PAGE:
Leveraged Loan industry
Increased risk taking in the private debt market is focused heavily on a segment that is already considered one of the riskiest: leveraged loan market. It consists of all private loans, usually tied to the 3-month Libor interest rate, made to corporations that already have large amounts of debt (over 4 times EBITDA) and poor credit ratings.
While it may seem like a poor idea to include in this market less and less credit-worthy borrowers, those investors with large risk appetites don’t seem to be bothered. Just over the past year, U.S. companies with credit ratings in junk territory took out $564bn in commercial leveraged loans. The leveraged loan market size jumped to $1tn over the past decade, making it nearly as large as the junk bond market. This expansion is being fueled by creditors offering covenant-lite loans to borrowers, making it easier for risky corporations to take on huge amounts of debt by simply lowering the proverbial bar. Covenant lite loans are defined by their lack of requirements on the borrower, an aspect that used to protect the leveraged loan market from severe losses by giving greater power to creditors. While these covenant-lite loans may provide higher yields, they also reduce the average amount creditors can recover by anywhere from 20% to 60%, making it even more difficult to recover in the case of widespread defaults.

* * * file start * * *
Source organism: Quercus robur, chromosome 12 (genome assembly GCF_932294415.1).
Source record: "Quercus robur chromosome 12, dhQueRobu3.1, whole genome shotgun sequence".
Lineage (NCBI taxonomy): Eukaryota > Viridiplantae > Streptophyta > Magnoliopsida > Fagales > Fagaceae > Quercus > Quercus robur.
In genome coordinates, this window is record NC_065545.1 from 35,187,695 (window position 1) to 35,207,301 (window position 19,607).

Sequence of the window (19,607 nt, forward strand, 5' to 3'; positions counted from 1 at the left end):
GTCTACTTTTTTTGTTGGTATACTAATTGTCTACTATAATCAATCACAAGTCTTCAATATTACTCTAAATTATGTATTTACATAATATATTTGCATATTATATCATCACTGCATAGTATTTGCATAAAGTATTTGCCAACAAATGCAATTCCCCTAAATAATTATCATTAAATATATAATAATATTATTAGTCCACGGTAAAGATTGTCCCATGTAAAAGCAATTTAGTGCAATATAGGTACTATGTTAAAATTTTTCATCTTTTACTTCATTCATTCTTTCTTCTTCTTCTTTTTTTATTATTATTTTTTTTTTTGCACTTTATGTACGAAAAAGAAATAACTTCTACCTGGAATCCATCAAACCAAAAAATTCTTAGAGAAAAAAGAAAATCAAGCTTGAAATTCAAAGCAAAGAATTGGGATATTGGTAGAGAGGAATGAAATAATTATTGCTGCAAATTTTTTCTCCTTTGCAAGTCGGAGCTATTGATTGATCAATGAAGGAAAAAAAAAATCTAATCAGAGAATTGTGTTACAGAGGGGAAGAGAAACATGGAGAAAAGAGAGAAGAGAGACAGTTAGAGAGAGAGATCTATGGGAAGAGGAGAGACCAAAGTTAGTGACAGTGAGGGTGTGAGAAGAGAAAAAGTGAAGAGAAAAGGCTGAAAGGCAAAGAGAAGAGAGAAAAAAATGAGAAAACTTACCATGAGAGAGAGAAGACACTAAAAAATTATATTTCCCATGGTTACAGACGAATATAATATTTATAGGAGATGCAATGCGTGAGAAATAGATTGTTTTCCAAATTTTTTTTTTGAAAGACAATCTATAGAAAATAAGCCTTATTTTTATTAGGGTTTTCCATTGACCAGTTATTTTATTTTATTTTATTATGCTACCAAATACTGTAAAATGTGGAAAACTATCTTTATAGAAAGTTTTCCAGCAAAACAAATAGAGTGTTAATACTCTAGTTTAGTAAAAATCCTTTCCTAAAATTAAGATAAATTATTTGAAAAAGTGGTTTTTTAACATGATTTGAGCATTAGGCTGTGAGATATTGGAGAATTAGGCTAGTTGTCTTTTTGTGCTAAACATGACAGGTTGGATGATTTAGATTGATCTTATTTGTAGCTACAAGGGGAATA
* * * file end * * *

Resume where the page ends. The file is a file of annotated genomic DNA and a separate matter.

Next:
Considerations for the future